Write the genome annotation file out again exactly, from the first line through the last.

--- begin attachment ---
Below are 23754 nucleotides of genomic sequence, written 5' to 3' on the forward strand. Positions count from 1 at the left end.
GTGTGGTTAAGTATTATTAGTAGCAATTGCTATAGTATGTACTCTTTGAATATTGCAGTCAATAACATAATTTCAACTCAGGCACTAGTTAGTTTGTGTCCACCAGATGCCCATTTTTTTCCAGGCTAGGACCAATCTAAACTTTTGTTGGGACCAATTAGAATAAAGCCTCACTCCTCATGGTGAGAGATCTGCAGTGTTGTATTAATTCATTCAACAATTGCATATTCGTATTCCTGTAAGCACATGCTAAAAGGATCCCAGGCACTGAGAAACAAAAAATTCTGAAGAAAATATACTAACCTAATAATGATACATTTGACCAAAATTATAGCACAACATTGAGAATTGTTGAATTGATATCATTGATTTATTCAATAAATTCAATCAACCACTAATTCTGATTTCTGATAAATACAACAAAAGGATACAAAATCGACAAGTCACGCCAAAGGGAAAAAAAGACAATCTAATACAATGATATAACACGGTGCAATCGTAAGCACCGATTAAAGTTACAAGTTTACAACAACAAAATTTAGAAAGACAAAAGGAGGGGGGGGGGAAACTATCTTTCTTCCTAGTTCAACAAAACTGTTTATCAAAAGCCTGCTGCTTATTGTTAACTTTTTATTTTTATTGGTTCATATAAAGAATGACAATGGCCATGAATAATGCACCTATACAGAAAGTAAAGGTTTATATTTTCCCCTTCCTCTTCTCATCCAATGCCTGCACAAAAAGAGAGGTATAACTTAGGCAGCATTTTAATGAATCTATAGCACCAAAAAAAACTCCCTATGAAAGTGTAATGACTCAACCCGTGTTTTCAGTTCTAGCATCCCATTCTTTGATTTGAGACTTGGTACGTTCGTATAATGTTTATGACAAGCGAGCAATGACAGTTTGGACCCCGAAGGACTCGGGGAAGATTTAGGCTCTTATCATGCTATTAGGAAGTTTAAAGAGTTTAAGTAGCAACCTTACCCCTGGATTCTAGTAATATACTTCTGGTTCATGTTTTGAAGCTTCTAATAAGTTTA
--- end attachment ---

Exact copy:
Below are 23754 nucleotides of genomic sequence, written 5' to 3' on the forward strand. Positions count from 1 at the left end.
GTGTGGTTAAGTATTATTAGTAGCAATTGCTATAGTATGTACTCTTTGAATATTGCAGTCAATAACATAATTTCAACTCAGGCACTAGTTAGTTTGTGTCCACCAGATGCCCATTTTTTTCCAGGCTAGGACCAATCTAAACTTTTGTTGGGACCAATTAGAATAAAGCCTCACTCCTCATGGTGAGAGATCTGCAGTGTTGTATTAATTCATTCAACAATTGCATATTCGTATTCCTGTAAGCACATGCTAAAAGGATCCCAGGCACTGAGAAACAAAAAATTCTGAAGAAAATATACTAACCTAATAATGATACATTTGACCAAAATTATAGCACAACATTGAGAATTGTTGAATTGATATCATTGATTTATTCAATAAATTCAATCAACCACTAATTCTGATTTCTGATAAATACAACAAAAGGATACAAAATCGACAAGTCACGCCAAAGGGAAAAAAAGACAATCTAATACAATGATATAACACGGTGCAATCGTAAGCACCGATTAAAGTTACAAGTTTACAACAACAAAATTTAGAAAGACAAAAGGAGGGGGGGGGGAAACTATCTTTCTTCCTAGTTCAACAAAACTGTTTATCAAAAGCCTGCTGCTTATTGTTAACTTTTTATTTTTATTGGTTCATATAAAGAATGACAATGGCCATGAATAATGCACCTATACAGAAAGTAAAGGTTTATATTTTCCCCTTCCTCTTCTCATCCAATGCCTGCACAAAAAGAGAGGTATAACTTAGGCAGCATTTTAATGAATCTATAGCACCAAAAAAAACTCCCTATGAAAGTGTAATGACTCAACCCGTGTTTTCAGTTCTAGCATCCCATTCTTTGATTTGAGACTTGGTACGTTCGTATAATGTTTATGACAAGCGAGCAATGACAGTTTGGACCCCGAAGGACTCGGGGAAGATTTAGGCTCTTATCATGCTATTAGGAAGTTTAAAGAGTTTAAGTAGCAACCTTACCCCTGGATTCTAGTAATATACTTCTGGTTCATGTTTTGAAGCTTCTAATAAGTTTA